A damper on savings

Reduced rates mean a disincentive to save especially for households in the banking sector 

Early October the State Bank of India and a clutch of public sector banks reduced their interest rates, both deposit and lending, ostensibly after the Reserve Bank of India has set the tone. 

The RBI on September 29, 2015 reduced a key rate, the Repurchase rate (also known as the Repo Rate) 6.75 per cent from 7.25 per cent. Repurchase is a process, where the Reserve Bank of India provides liquidity support to banks, through a purchase and sell-back of government securities. It is done with through overnight purchase of government securities held by the banks and the same is sold back the very next day.

So if a security is purchased at Rs 100 from the banks, it is sold back the very next day at Rs 106.75, based on the new RBI rates. The new rates essentially imply that the cost of overnight borrowing for the banks have reduced by 0.5 per cent.

That regulatory rate reduction in effect translates into a cue for systemic banks to reduce their respective interest rates. But the rate reduction itself was clearly prompted by intense pressure from the Finance Ministry. 

On September 19, 10 days before the RBI’s monetary policy review meeting, Finance Minister Arun Jaitley was quoted by Press Trust of India as saying, “Any policy planner would like a cheaper cost of capital, but that’s not a decision which I would like to influence at this stage because it’s a decision which RBI has to take.”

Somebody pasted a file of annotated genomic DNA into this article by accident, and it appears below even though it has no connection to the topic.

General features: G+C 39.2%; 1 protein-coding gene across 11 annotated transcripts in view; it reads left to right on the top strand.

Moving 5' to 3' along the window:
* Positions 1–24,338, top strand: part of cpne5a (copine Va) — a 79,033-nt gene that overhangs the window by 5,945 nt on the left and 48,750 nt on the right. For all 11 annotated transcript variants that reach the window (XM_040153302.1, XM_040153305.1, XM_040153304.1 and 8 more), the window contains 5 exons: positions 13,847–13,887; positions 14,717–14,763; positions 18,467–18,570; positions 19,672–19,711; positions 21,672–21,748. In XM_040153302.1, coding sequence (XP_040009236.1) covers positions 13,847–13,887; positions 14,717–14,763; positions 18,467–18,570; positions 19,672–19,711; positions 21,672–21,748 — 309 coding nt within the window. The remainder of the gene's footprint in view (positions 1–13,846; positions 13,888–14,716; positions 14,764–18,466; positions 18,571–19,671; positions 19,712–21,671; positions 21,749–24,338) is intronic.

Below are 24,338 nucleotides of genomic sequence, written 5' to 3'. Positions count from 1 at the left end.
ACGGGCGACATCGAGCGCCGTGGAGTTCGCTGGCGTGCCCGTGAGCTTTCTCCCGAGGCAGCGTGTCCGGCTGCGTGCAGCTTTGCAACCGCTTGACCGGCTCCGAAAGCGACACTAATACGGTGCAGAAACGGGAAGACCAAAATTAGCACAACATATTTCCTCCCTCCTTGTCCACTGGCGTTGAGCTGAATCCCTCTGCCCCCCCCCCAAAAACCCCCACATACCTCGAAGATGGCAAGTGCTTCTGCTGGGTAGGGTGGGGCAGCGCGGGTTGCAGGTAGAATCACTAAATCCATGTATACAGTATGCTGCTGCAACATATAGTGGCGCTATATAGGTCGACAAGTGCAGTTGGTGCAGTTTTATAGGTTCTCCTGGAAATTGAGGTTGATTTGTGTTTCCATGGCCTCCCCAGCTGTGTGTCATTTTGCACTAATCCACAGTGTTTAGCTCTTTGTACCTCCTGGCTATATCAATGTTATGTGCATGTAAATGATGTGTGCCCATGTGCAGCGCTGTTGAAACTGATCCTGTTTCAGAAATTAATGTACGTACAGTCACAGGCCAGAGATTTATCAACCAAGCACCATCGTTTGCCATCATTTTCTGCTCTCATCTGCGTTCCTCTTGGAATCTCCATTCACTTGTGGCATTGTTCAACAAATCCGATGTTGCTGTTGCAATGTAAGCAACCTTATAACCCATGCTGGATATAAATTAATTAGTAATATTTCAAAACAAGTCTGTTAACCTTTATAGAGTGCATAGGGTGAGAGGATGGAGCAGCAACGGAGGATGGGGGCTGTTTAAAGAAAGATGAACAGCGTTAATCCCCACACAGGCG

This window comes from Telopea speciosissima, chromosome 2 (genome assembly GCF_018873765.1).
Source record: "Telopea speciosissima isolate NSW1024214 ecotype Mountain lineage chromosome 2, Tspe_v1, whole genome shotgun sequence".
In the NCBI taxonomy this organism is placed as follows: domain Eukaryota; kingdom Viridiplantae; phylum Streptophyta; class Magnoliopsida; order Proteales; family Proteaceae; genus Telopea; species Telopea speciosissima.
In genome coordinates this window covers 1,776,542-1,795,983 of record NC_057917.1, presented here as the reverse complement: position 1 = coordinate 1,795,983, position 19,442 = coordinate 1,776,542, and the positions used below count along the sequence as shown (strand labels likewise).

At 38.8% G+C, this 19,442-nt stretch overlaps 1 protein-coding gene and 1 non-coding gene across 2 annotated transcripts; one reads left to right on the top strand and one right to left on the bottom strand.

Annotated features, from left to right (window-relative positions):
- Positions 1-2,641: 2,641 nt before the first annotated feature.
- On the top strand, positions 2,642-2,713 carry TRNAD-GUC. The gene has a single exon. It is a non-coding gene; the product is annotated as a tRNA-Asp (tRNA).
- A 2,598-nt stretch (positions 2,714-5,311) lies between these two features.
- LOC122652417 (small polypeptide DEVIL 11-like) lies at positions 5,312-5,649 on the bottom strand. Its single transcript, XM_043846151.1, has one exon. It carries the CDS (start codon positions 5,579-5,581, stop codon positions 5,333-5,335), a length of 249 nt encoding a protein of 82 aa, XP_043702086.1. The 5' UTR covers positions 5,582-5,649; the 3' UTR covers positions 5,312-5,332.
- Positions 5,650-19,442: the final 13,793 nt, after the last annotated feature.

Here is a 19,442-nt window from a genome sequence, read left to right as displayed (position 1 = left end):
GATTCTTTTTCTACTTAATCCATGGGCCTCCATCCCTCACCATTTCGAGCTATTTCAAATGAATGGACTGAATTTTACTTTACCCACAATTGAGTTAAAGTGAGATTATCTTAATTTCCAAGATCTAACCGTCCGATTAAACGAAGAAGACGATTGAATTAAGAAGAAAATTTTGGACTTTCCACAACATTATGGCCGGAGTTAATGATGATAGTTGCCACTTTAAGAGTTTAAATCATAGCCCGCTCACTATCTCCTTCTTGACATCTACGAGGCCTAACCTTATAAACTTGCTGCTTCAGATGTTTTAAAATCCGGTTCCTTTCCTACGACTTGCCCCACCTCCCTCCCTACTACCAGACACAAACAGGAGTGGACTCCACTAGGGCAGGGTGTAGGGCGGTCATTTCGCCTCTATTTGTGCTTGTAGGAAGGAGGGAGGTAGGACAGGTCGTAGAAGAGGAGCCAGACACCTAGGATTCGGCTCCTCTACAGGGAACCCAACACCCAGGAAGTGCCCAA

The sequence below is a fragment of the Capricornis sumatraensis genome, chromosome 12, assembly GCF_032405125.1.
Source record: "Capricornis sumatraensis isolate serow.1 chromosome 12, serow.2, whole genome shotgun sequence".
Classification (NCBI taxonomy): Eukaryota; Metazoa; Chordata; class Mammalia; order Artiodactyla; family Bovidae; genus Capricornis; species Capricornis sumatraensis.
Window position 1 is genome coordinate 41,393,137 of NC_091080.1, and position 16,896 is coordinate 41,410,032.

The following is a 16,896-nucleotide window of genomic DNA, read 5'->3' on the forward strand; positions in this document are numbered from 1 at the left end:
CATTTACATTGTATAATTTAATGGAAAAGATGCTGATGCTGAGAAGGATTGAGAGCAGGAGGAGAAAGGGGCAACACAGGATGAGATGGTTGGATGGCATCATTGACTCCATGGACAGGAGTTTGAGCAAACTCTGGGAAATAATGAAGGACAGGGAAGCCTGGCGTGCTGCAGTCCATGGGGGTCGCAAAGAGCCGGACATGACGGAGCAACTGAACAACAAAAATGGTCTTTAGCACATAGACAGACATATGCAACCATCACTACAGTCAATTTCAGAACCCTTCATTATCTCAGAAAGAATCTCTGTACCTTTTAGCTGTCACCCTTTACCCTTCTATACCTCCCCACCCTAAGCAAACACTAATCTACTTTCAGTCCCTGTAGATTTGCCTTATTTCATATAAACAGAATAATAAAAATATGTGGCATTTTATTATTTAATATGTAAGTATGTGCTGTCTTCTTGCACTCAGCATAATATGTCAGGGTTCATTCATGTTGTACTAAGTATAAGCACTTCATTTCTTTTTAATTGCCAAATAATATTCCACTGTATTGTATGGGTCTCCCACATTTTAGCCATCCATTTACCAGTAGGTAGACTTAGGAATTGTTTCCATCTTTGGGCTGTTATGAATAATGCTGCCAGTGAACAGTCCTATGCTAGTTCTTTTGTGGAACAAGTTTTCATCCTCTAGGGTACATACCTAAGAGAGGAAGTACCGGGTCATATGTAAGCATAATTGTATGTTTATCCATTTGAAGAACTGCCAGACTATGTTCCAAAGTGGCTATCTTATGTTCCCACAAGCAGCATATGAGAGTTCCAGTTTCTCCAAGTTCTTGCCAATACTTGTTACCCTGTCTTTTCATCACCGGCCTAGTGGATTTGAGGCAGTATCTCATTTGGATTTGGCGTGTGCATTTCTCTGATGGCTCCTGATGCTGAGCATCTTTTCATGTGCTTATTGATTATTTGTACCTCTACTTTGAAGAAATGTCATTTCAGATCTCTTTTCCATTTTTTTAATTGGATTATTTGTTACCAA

The Finance Minister reiterated the same stance on the eve of the RBI’s policy announcement leaving Governor Raghuram Rajan little flexibility. Mr Jaitley told the Financial Times in London on September 22: “Inflation is very much under control. Common sense says that interest rates should come down.” 

As a result, the country’s largest public sector bank reduced its deposit rates to just 7.25 per cent for one year maturity. In January 2014, one-year term deposits earned nine per cent. For non-residents’ one-year term deposits the interest rates are barely 4.21 per cent.

But the reduction in deposit rates is expected to have an impact on domestic savings. Households comprise the largest chunk of domestic savings and comprised about 18 per cent of India’s Gross Domestic Product of Rs 126 lakh crore (U S $ 2.10 trillion) or Rs 23 lakh crore in 2013-14.

Reduced rates mean a disincentive to save especially for households in the banking sector. Banks, particularly public sector banks, remain the single largest repository of household savings. Progressive reductions in interest rates though have actually contributed to bringing down household savings. Household savings were 26 per cent 2009-10 and have since continuously fallen.

Other financial instruments, mutual funds and capital markets comprise a minuscule component of household savings.  In fact, although capital markets have boomed touching new records over the last two years, investments in alternative capital markets have remained low.

A Neilson survey released in December 2014, titled Building the Mutual Fund Market In India: The Need For Financial Literacy, says only about nine per cent of urban households invest in mutual funds. In rural households investment in mutual funds or for that matter in equities would, therefore, be even lower in view of risk aversion.